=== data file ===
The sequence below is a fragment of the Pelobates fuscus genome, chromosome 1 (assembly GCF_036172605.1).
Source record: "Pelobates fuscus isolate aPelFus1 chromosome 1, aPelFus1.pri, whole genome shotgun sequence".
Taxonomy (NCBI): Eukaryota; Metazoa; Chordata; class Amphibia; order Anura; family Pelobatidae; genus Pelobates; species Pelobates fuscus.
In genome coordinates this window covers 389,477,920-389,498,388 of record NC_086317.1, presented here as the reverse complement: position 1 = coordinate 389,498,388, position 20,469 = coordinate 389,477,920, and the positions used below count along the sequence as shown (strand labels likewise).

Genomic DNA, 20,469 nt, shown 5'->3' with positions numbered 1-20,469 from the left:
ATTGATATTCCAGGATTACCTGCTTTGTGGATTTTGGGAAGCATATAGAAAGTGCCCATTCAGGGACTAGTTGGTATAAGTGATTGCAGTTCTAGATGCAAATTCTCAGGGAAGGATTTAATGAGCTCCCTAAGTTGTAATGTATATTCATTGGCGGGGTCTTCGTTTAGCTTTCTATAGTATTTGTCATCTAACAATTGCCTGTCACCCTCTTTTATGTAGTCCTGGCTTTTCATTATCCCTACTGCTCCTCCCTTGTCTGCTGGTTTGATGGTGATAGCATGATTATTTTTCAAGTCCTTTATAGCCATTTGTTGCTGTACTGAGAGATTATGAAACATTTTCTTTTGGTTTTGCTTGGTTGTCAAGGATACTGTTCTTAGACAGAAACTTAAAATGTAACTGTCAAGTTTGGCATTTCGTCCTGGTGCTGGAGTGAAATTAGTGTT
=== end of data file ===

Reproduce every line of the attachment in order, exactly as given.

The sequence below is a fragment of the Pelobates fuscus genome, chromosome 1 (assembly GCF_036172605.1).
Source record: "Pelobates fuscus isolate aPelFus1 chromosome 1, aPelFus1.pri, whole genome shotgun sequence".
Taxonomy (NCBI): Eukaryota; Metazoa; Chordata; class Amphibia; order Anura; family Pelobatidae; genus Pelobates; species Pelobates fuscus.
In genome coordinates this window covers 389,477,920-389,498,388 of record NC_086317.1, presented here as the reverse complement: position 1 = coordinate 389,498,388, position 20,469 = coordinate 389,477,920, and the positions used below count along the sequence as shown (strand labels likewise).

Genomic DNA, 20,469 nt, shown 5'->3' with positions numbered 1-20,469 from the left:
ATTGATATTCCAGGATTACCTGCTTTGTGGATTTTGGGAAGCATATAGAAAGTGCCCATTCAGGGACTAGTTGGTATAAGTGATTGCAGTTCTAGATGCAAATTCTCAGGGAAGGATTTAATGAGCTCCCTAAGTTGTAATGTATATTCATTGGCGGGGTCTTCGTTTAGCTTTCTATAGTATTTGTCATCTAACAATTGCCTGTCACCCTCTTTTATGTAGTCCTGGCTTTTCATTATCCCTACTGCTCCTCCCTTGTCTGCTGGTTTGATGGTGATAGCATGATTATTTTTCAAGTCCTTTATAGCCATTTGTTGCTGTACTGAGAGATTATGAAACATTTTCTTTTGGTTTTGCTTGGTTGTCAAGGATACTGTTCTTAGACAGAAACTTAAAATGTAACTGTCAAGTTTGGCATTTCGTCCTGGTGCTGGAGTGAAATTAGTGTT